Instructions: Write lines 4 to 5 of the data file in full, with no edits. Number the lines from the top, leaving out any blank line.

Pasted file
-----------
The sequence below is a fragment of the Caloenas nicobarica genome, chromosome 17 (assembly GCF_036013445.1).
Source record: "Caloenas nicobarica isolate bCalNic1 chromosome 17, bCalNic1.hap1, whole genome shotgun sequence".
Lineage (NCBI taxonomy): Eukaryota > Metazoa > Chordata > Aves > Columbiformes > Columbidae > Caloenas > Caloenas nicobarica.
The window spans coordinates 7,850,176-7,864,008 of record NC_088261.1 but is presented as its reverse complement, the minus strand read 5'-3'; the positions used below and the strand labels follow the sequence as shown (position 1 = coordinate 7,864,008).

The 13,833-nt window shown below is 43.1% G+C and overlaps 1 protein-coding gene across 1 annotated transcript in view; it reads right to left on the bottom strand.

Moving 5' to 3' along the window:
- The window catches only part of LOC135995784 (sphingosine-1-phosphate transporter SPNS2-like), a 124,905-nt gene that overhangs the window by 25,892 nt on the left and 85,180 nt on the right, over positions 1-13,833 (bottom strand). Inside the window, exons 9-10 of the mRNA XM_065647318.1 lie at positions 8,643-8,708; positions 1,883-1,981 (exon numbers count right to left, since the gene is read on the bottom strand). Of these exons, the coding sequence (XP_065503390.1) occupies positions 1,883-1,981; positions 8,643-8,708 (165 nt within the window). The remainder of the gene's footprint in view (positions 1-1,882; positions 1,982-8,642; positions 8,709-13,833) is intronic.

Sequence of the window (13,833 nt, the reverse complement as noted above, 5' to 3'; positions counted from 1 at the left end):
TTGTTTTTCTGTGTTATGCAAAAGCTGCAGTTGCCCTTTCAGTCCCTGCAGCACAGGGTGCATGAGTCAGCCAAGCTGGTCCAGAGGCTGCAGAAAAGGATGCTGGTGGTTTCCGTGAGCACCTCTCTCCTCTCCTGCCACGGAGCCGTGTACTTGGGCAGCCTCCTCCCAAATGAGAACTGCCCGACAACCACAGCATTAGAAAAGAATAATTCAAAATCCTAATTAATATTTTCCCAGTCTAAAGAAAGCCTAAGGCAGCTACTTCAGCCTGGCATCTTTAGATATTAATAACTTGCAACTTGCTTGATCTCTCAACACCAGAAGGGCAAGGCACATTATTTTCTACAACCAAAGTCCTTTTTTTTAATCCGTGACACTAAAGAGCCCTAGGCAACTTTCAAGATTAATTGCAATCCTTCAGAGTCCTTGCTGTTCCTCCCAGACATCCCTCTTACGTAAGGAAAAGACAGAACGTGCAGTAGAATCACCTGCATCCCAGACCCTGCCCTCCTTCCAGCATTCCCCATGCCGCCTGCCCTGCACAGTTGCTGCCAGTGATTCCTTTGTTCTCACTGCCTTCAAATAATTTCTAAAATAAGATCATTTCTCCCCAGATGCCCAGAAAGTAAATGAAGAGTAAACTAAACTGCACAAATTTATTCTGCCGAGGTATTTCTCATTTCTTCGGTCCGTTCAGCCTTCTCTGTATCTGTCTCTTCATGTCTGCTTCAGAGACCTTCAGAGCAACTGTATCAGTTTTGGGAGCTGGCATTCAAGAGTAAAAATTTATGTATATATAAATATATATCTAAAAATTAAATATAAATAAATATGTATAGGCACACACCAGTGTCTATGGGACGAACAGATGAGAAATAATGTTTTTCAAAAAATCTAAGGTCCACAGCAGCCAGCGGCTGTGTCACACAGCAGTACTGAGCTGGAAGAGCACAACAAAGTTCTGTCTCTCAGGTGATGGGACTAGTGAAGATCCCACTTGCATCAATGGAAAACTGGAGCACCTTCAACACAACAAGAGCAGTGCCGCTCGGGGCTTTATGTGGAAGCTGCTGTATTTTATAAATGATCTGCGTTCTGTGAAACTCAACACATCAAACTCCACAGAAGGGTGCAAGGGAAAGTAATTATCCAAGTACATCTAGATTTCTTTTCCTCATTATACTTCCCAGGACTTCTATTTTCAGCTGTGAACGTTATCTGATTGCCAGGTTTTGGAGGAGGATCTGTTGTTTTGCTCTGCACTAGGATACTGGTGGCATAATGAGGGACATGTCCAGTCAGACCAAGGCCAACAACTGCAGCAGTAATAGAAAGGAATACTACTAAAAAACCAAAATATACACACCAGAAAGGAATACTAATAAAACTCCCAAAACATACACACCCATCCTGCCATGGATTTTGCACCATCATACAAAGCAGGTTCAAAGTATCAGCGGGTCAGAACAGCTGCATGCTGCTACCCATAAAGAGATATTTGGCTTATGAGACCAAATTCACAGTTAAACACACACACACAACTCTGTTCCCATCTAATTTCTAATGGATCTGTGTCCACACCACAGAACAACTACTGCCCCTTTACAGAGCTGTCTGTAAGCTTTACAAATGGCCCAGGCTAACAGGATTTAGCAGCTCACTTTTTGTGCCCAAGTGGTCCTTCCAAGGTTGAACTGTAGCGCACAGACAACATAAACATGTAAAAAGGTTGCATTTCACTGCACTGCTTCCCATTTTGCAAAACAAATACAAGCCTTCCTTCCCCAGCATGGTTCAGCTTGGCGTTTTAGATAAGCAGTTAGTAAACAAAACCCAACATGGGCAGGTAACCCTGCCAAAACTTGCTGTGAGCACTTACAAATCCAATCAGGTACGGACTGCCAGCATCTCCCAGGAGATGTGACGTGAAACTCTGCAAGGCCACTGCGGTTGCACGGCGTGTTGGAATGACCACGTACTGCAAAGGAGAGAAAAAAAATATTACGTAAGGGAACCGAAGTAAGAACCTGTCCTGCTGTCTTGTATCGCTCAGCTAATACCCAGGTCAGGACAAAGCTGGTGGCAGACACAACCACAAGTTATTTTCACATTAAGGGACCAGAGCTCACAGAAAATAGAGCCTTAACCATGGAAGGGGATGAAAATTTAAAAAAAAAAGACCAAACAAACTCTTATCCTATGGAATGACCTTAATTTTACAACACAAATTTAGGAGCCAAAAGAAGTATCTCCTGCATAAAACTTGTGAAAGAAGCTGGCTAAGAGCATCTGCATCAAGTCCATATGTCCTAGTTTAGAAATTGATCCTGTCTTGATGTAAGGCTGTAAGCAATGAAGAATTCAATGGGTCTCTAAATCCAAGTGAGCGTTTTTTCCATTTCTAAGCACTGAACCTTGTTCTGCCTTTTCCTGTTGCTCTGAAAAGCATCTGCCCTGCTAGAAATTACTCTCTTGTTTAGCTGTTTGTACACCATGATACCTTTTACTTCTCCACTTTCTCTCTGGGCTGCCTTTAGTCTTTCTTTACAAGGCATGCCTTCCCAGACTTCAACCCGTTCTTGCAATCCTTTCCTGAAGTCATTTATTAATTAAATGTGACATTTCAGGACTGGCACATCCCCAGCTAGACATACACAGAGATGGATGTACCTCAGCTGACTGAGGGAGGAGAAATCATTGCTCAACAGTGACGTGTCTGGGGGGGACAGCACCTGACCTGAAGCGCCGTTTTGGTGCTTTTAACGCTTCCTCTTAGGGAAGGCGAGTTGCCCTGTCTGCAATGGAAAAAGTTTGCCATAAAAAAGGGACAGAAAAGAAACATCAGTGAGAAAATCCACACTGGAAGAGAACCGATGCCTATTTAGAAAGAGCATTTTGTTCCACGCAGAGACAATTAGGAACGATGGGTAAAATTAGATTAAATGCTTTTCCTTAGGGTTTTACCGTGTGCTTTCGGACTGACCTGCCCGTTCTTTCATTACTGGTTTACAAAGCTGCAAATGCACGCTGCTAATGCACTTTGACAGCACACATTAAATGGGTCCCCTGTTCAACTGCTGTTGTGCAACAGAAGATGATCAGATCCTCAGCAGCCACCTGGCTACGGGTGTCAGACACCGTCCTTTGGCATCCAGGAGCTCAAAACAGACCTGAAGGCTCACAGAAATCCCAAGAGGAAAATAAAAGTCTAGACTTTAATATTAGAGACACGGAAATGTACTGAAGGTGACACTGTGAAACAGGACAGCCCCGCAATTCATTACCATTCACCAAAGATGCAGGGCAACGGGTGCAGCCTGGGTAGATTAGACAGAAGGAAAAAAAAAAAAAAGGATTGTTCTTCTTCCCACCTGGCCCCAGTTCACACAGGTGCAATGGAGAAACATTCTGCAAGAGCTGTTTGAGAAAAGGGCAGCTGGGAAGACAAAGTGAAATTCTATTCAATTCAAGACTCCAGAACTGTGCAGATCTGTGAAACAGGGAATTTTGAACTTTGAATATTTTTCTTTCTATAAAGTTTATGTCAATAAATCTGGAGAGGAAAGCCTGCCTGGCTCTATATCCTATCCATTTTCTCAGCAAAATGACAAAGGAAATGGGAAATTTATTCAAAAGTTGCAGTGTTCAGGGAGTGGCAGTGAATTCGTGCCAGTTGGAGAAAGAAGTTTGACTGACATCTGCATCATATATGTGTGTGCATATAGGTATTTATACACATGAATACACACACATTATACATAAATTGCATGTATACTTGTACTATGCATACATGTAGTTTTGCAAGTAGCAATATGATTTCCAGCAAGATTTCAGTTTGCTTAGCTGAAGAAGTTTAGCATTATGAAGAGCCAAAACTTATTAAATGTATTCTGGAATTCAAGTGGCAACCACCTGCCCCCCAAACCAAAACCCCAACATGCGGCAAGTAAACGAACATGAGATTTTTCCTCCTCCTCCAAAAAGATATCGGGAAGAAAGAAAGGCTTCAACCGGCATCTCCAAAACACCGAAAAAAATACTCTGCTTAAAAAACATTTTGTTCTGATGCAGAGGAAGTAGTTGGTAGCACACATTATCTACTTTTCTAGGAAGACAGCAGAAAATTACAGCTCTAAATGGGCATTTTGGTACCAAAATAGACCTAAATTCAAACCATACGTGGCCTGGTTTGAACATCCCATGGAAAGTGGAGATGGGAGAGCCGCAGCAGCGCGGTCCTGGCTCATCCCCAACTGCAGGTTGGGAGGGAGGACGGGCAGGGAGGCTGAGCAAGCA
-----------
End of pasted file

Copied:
The window spans coordinates 7,850,176-7,864,008 of record NC_088261.1 but is presented as its reverse complement, the minus strand read 5'-3'; the positions used below and the strand labels follow the sequence as shown (position 1 = coordinate 7,864,008).

The 13,833-nt window shown below is 43.1% G+C and overlaps 1 protein-coding gene across 1 annotated transcript in view; it reads right to left on the bottom strand.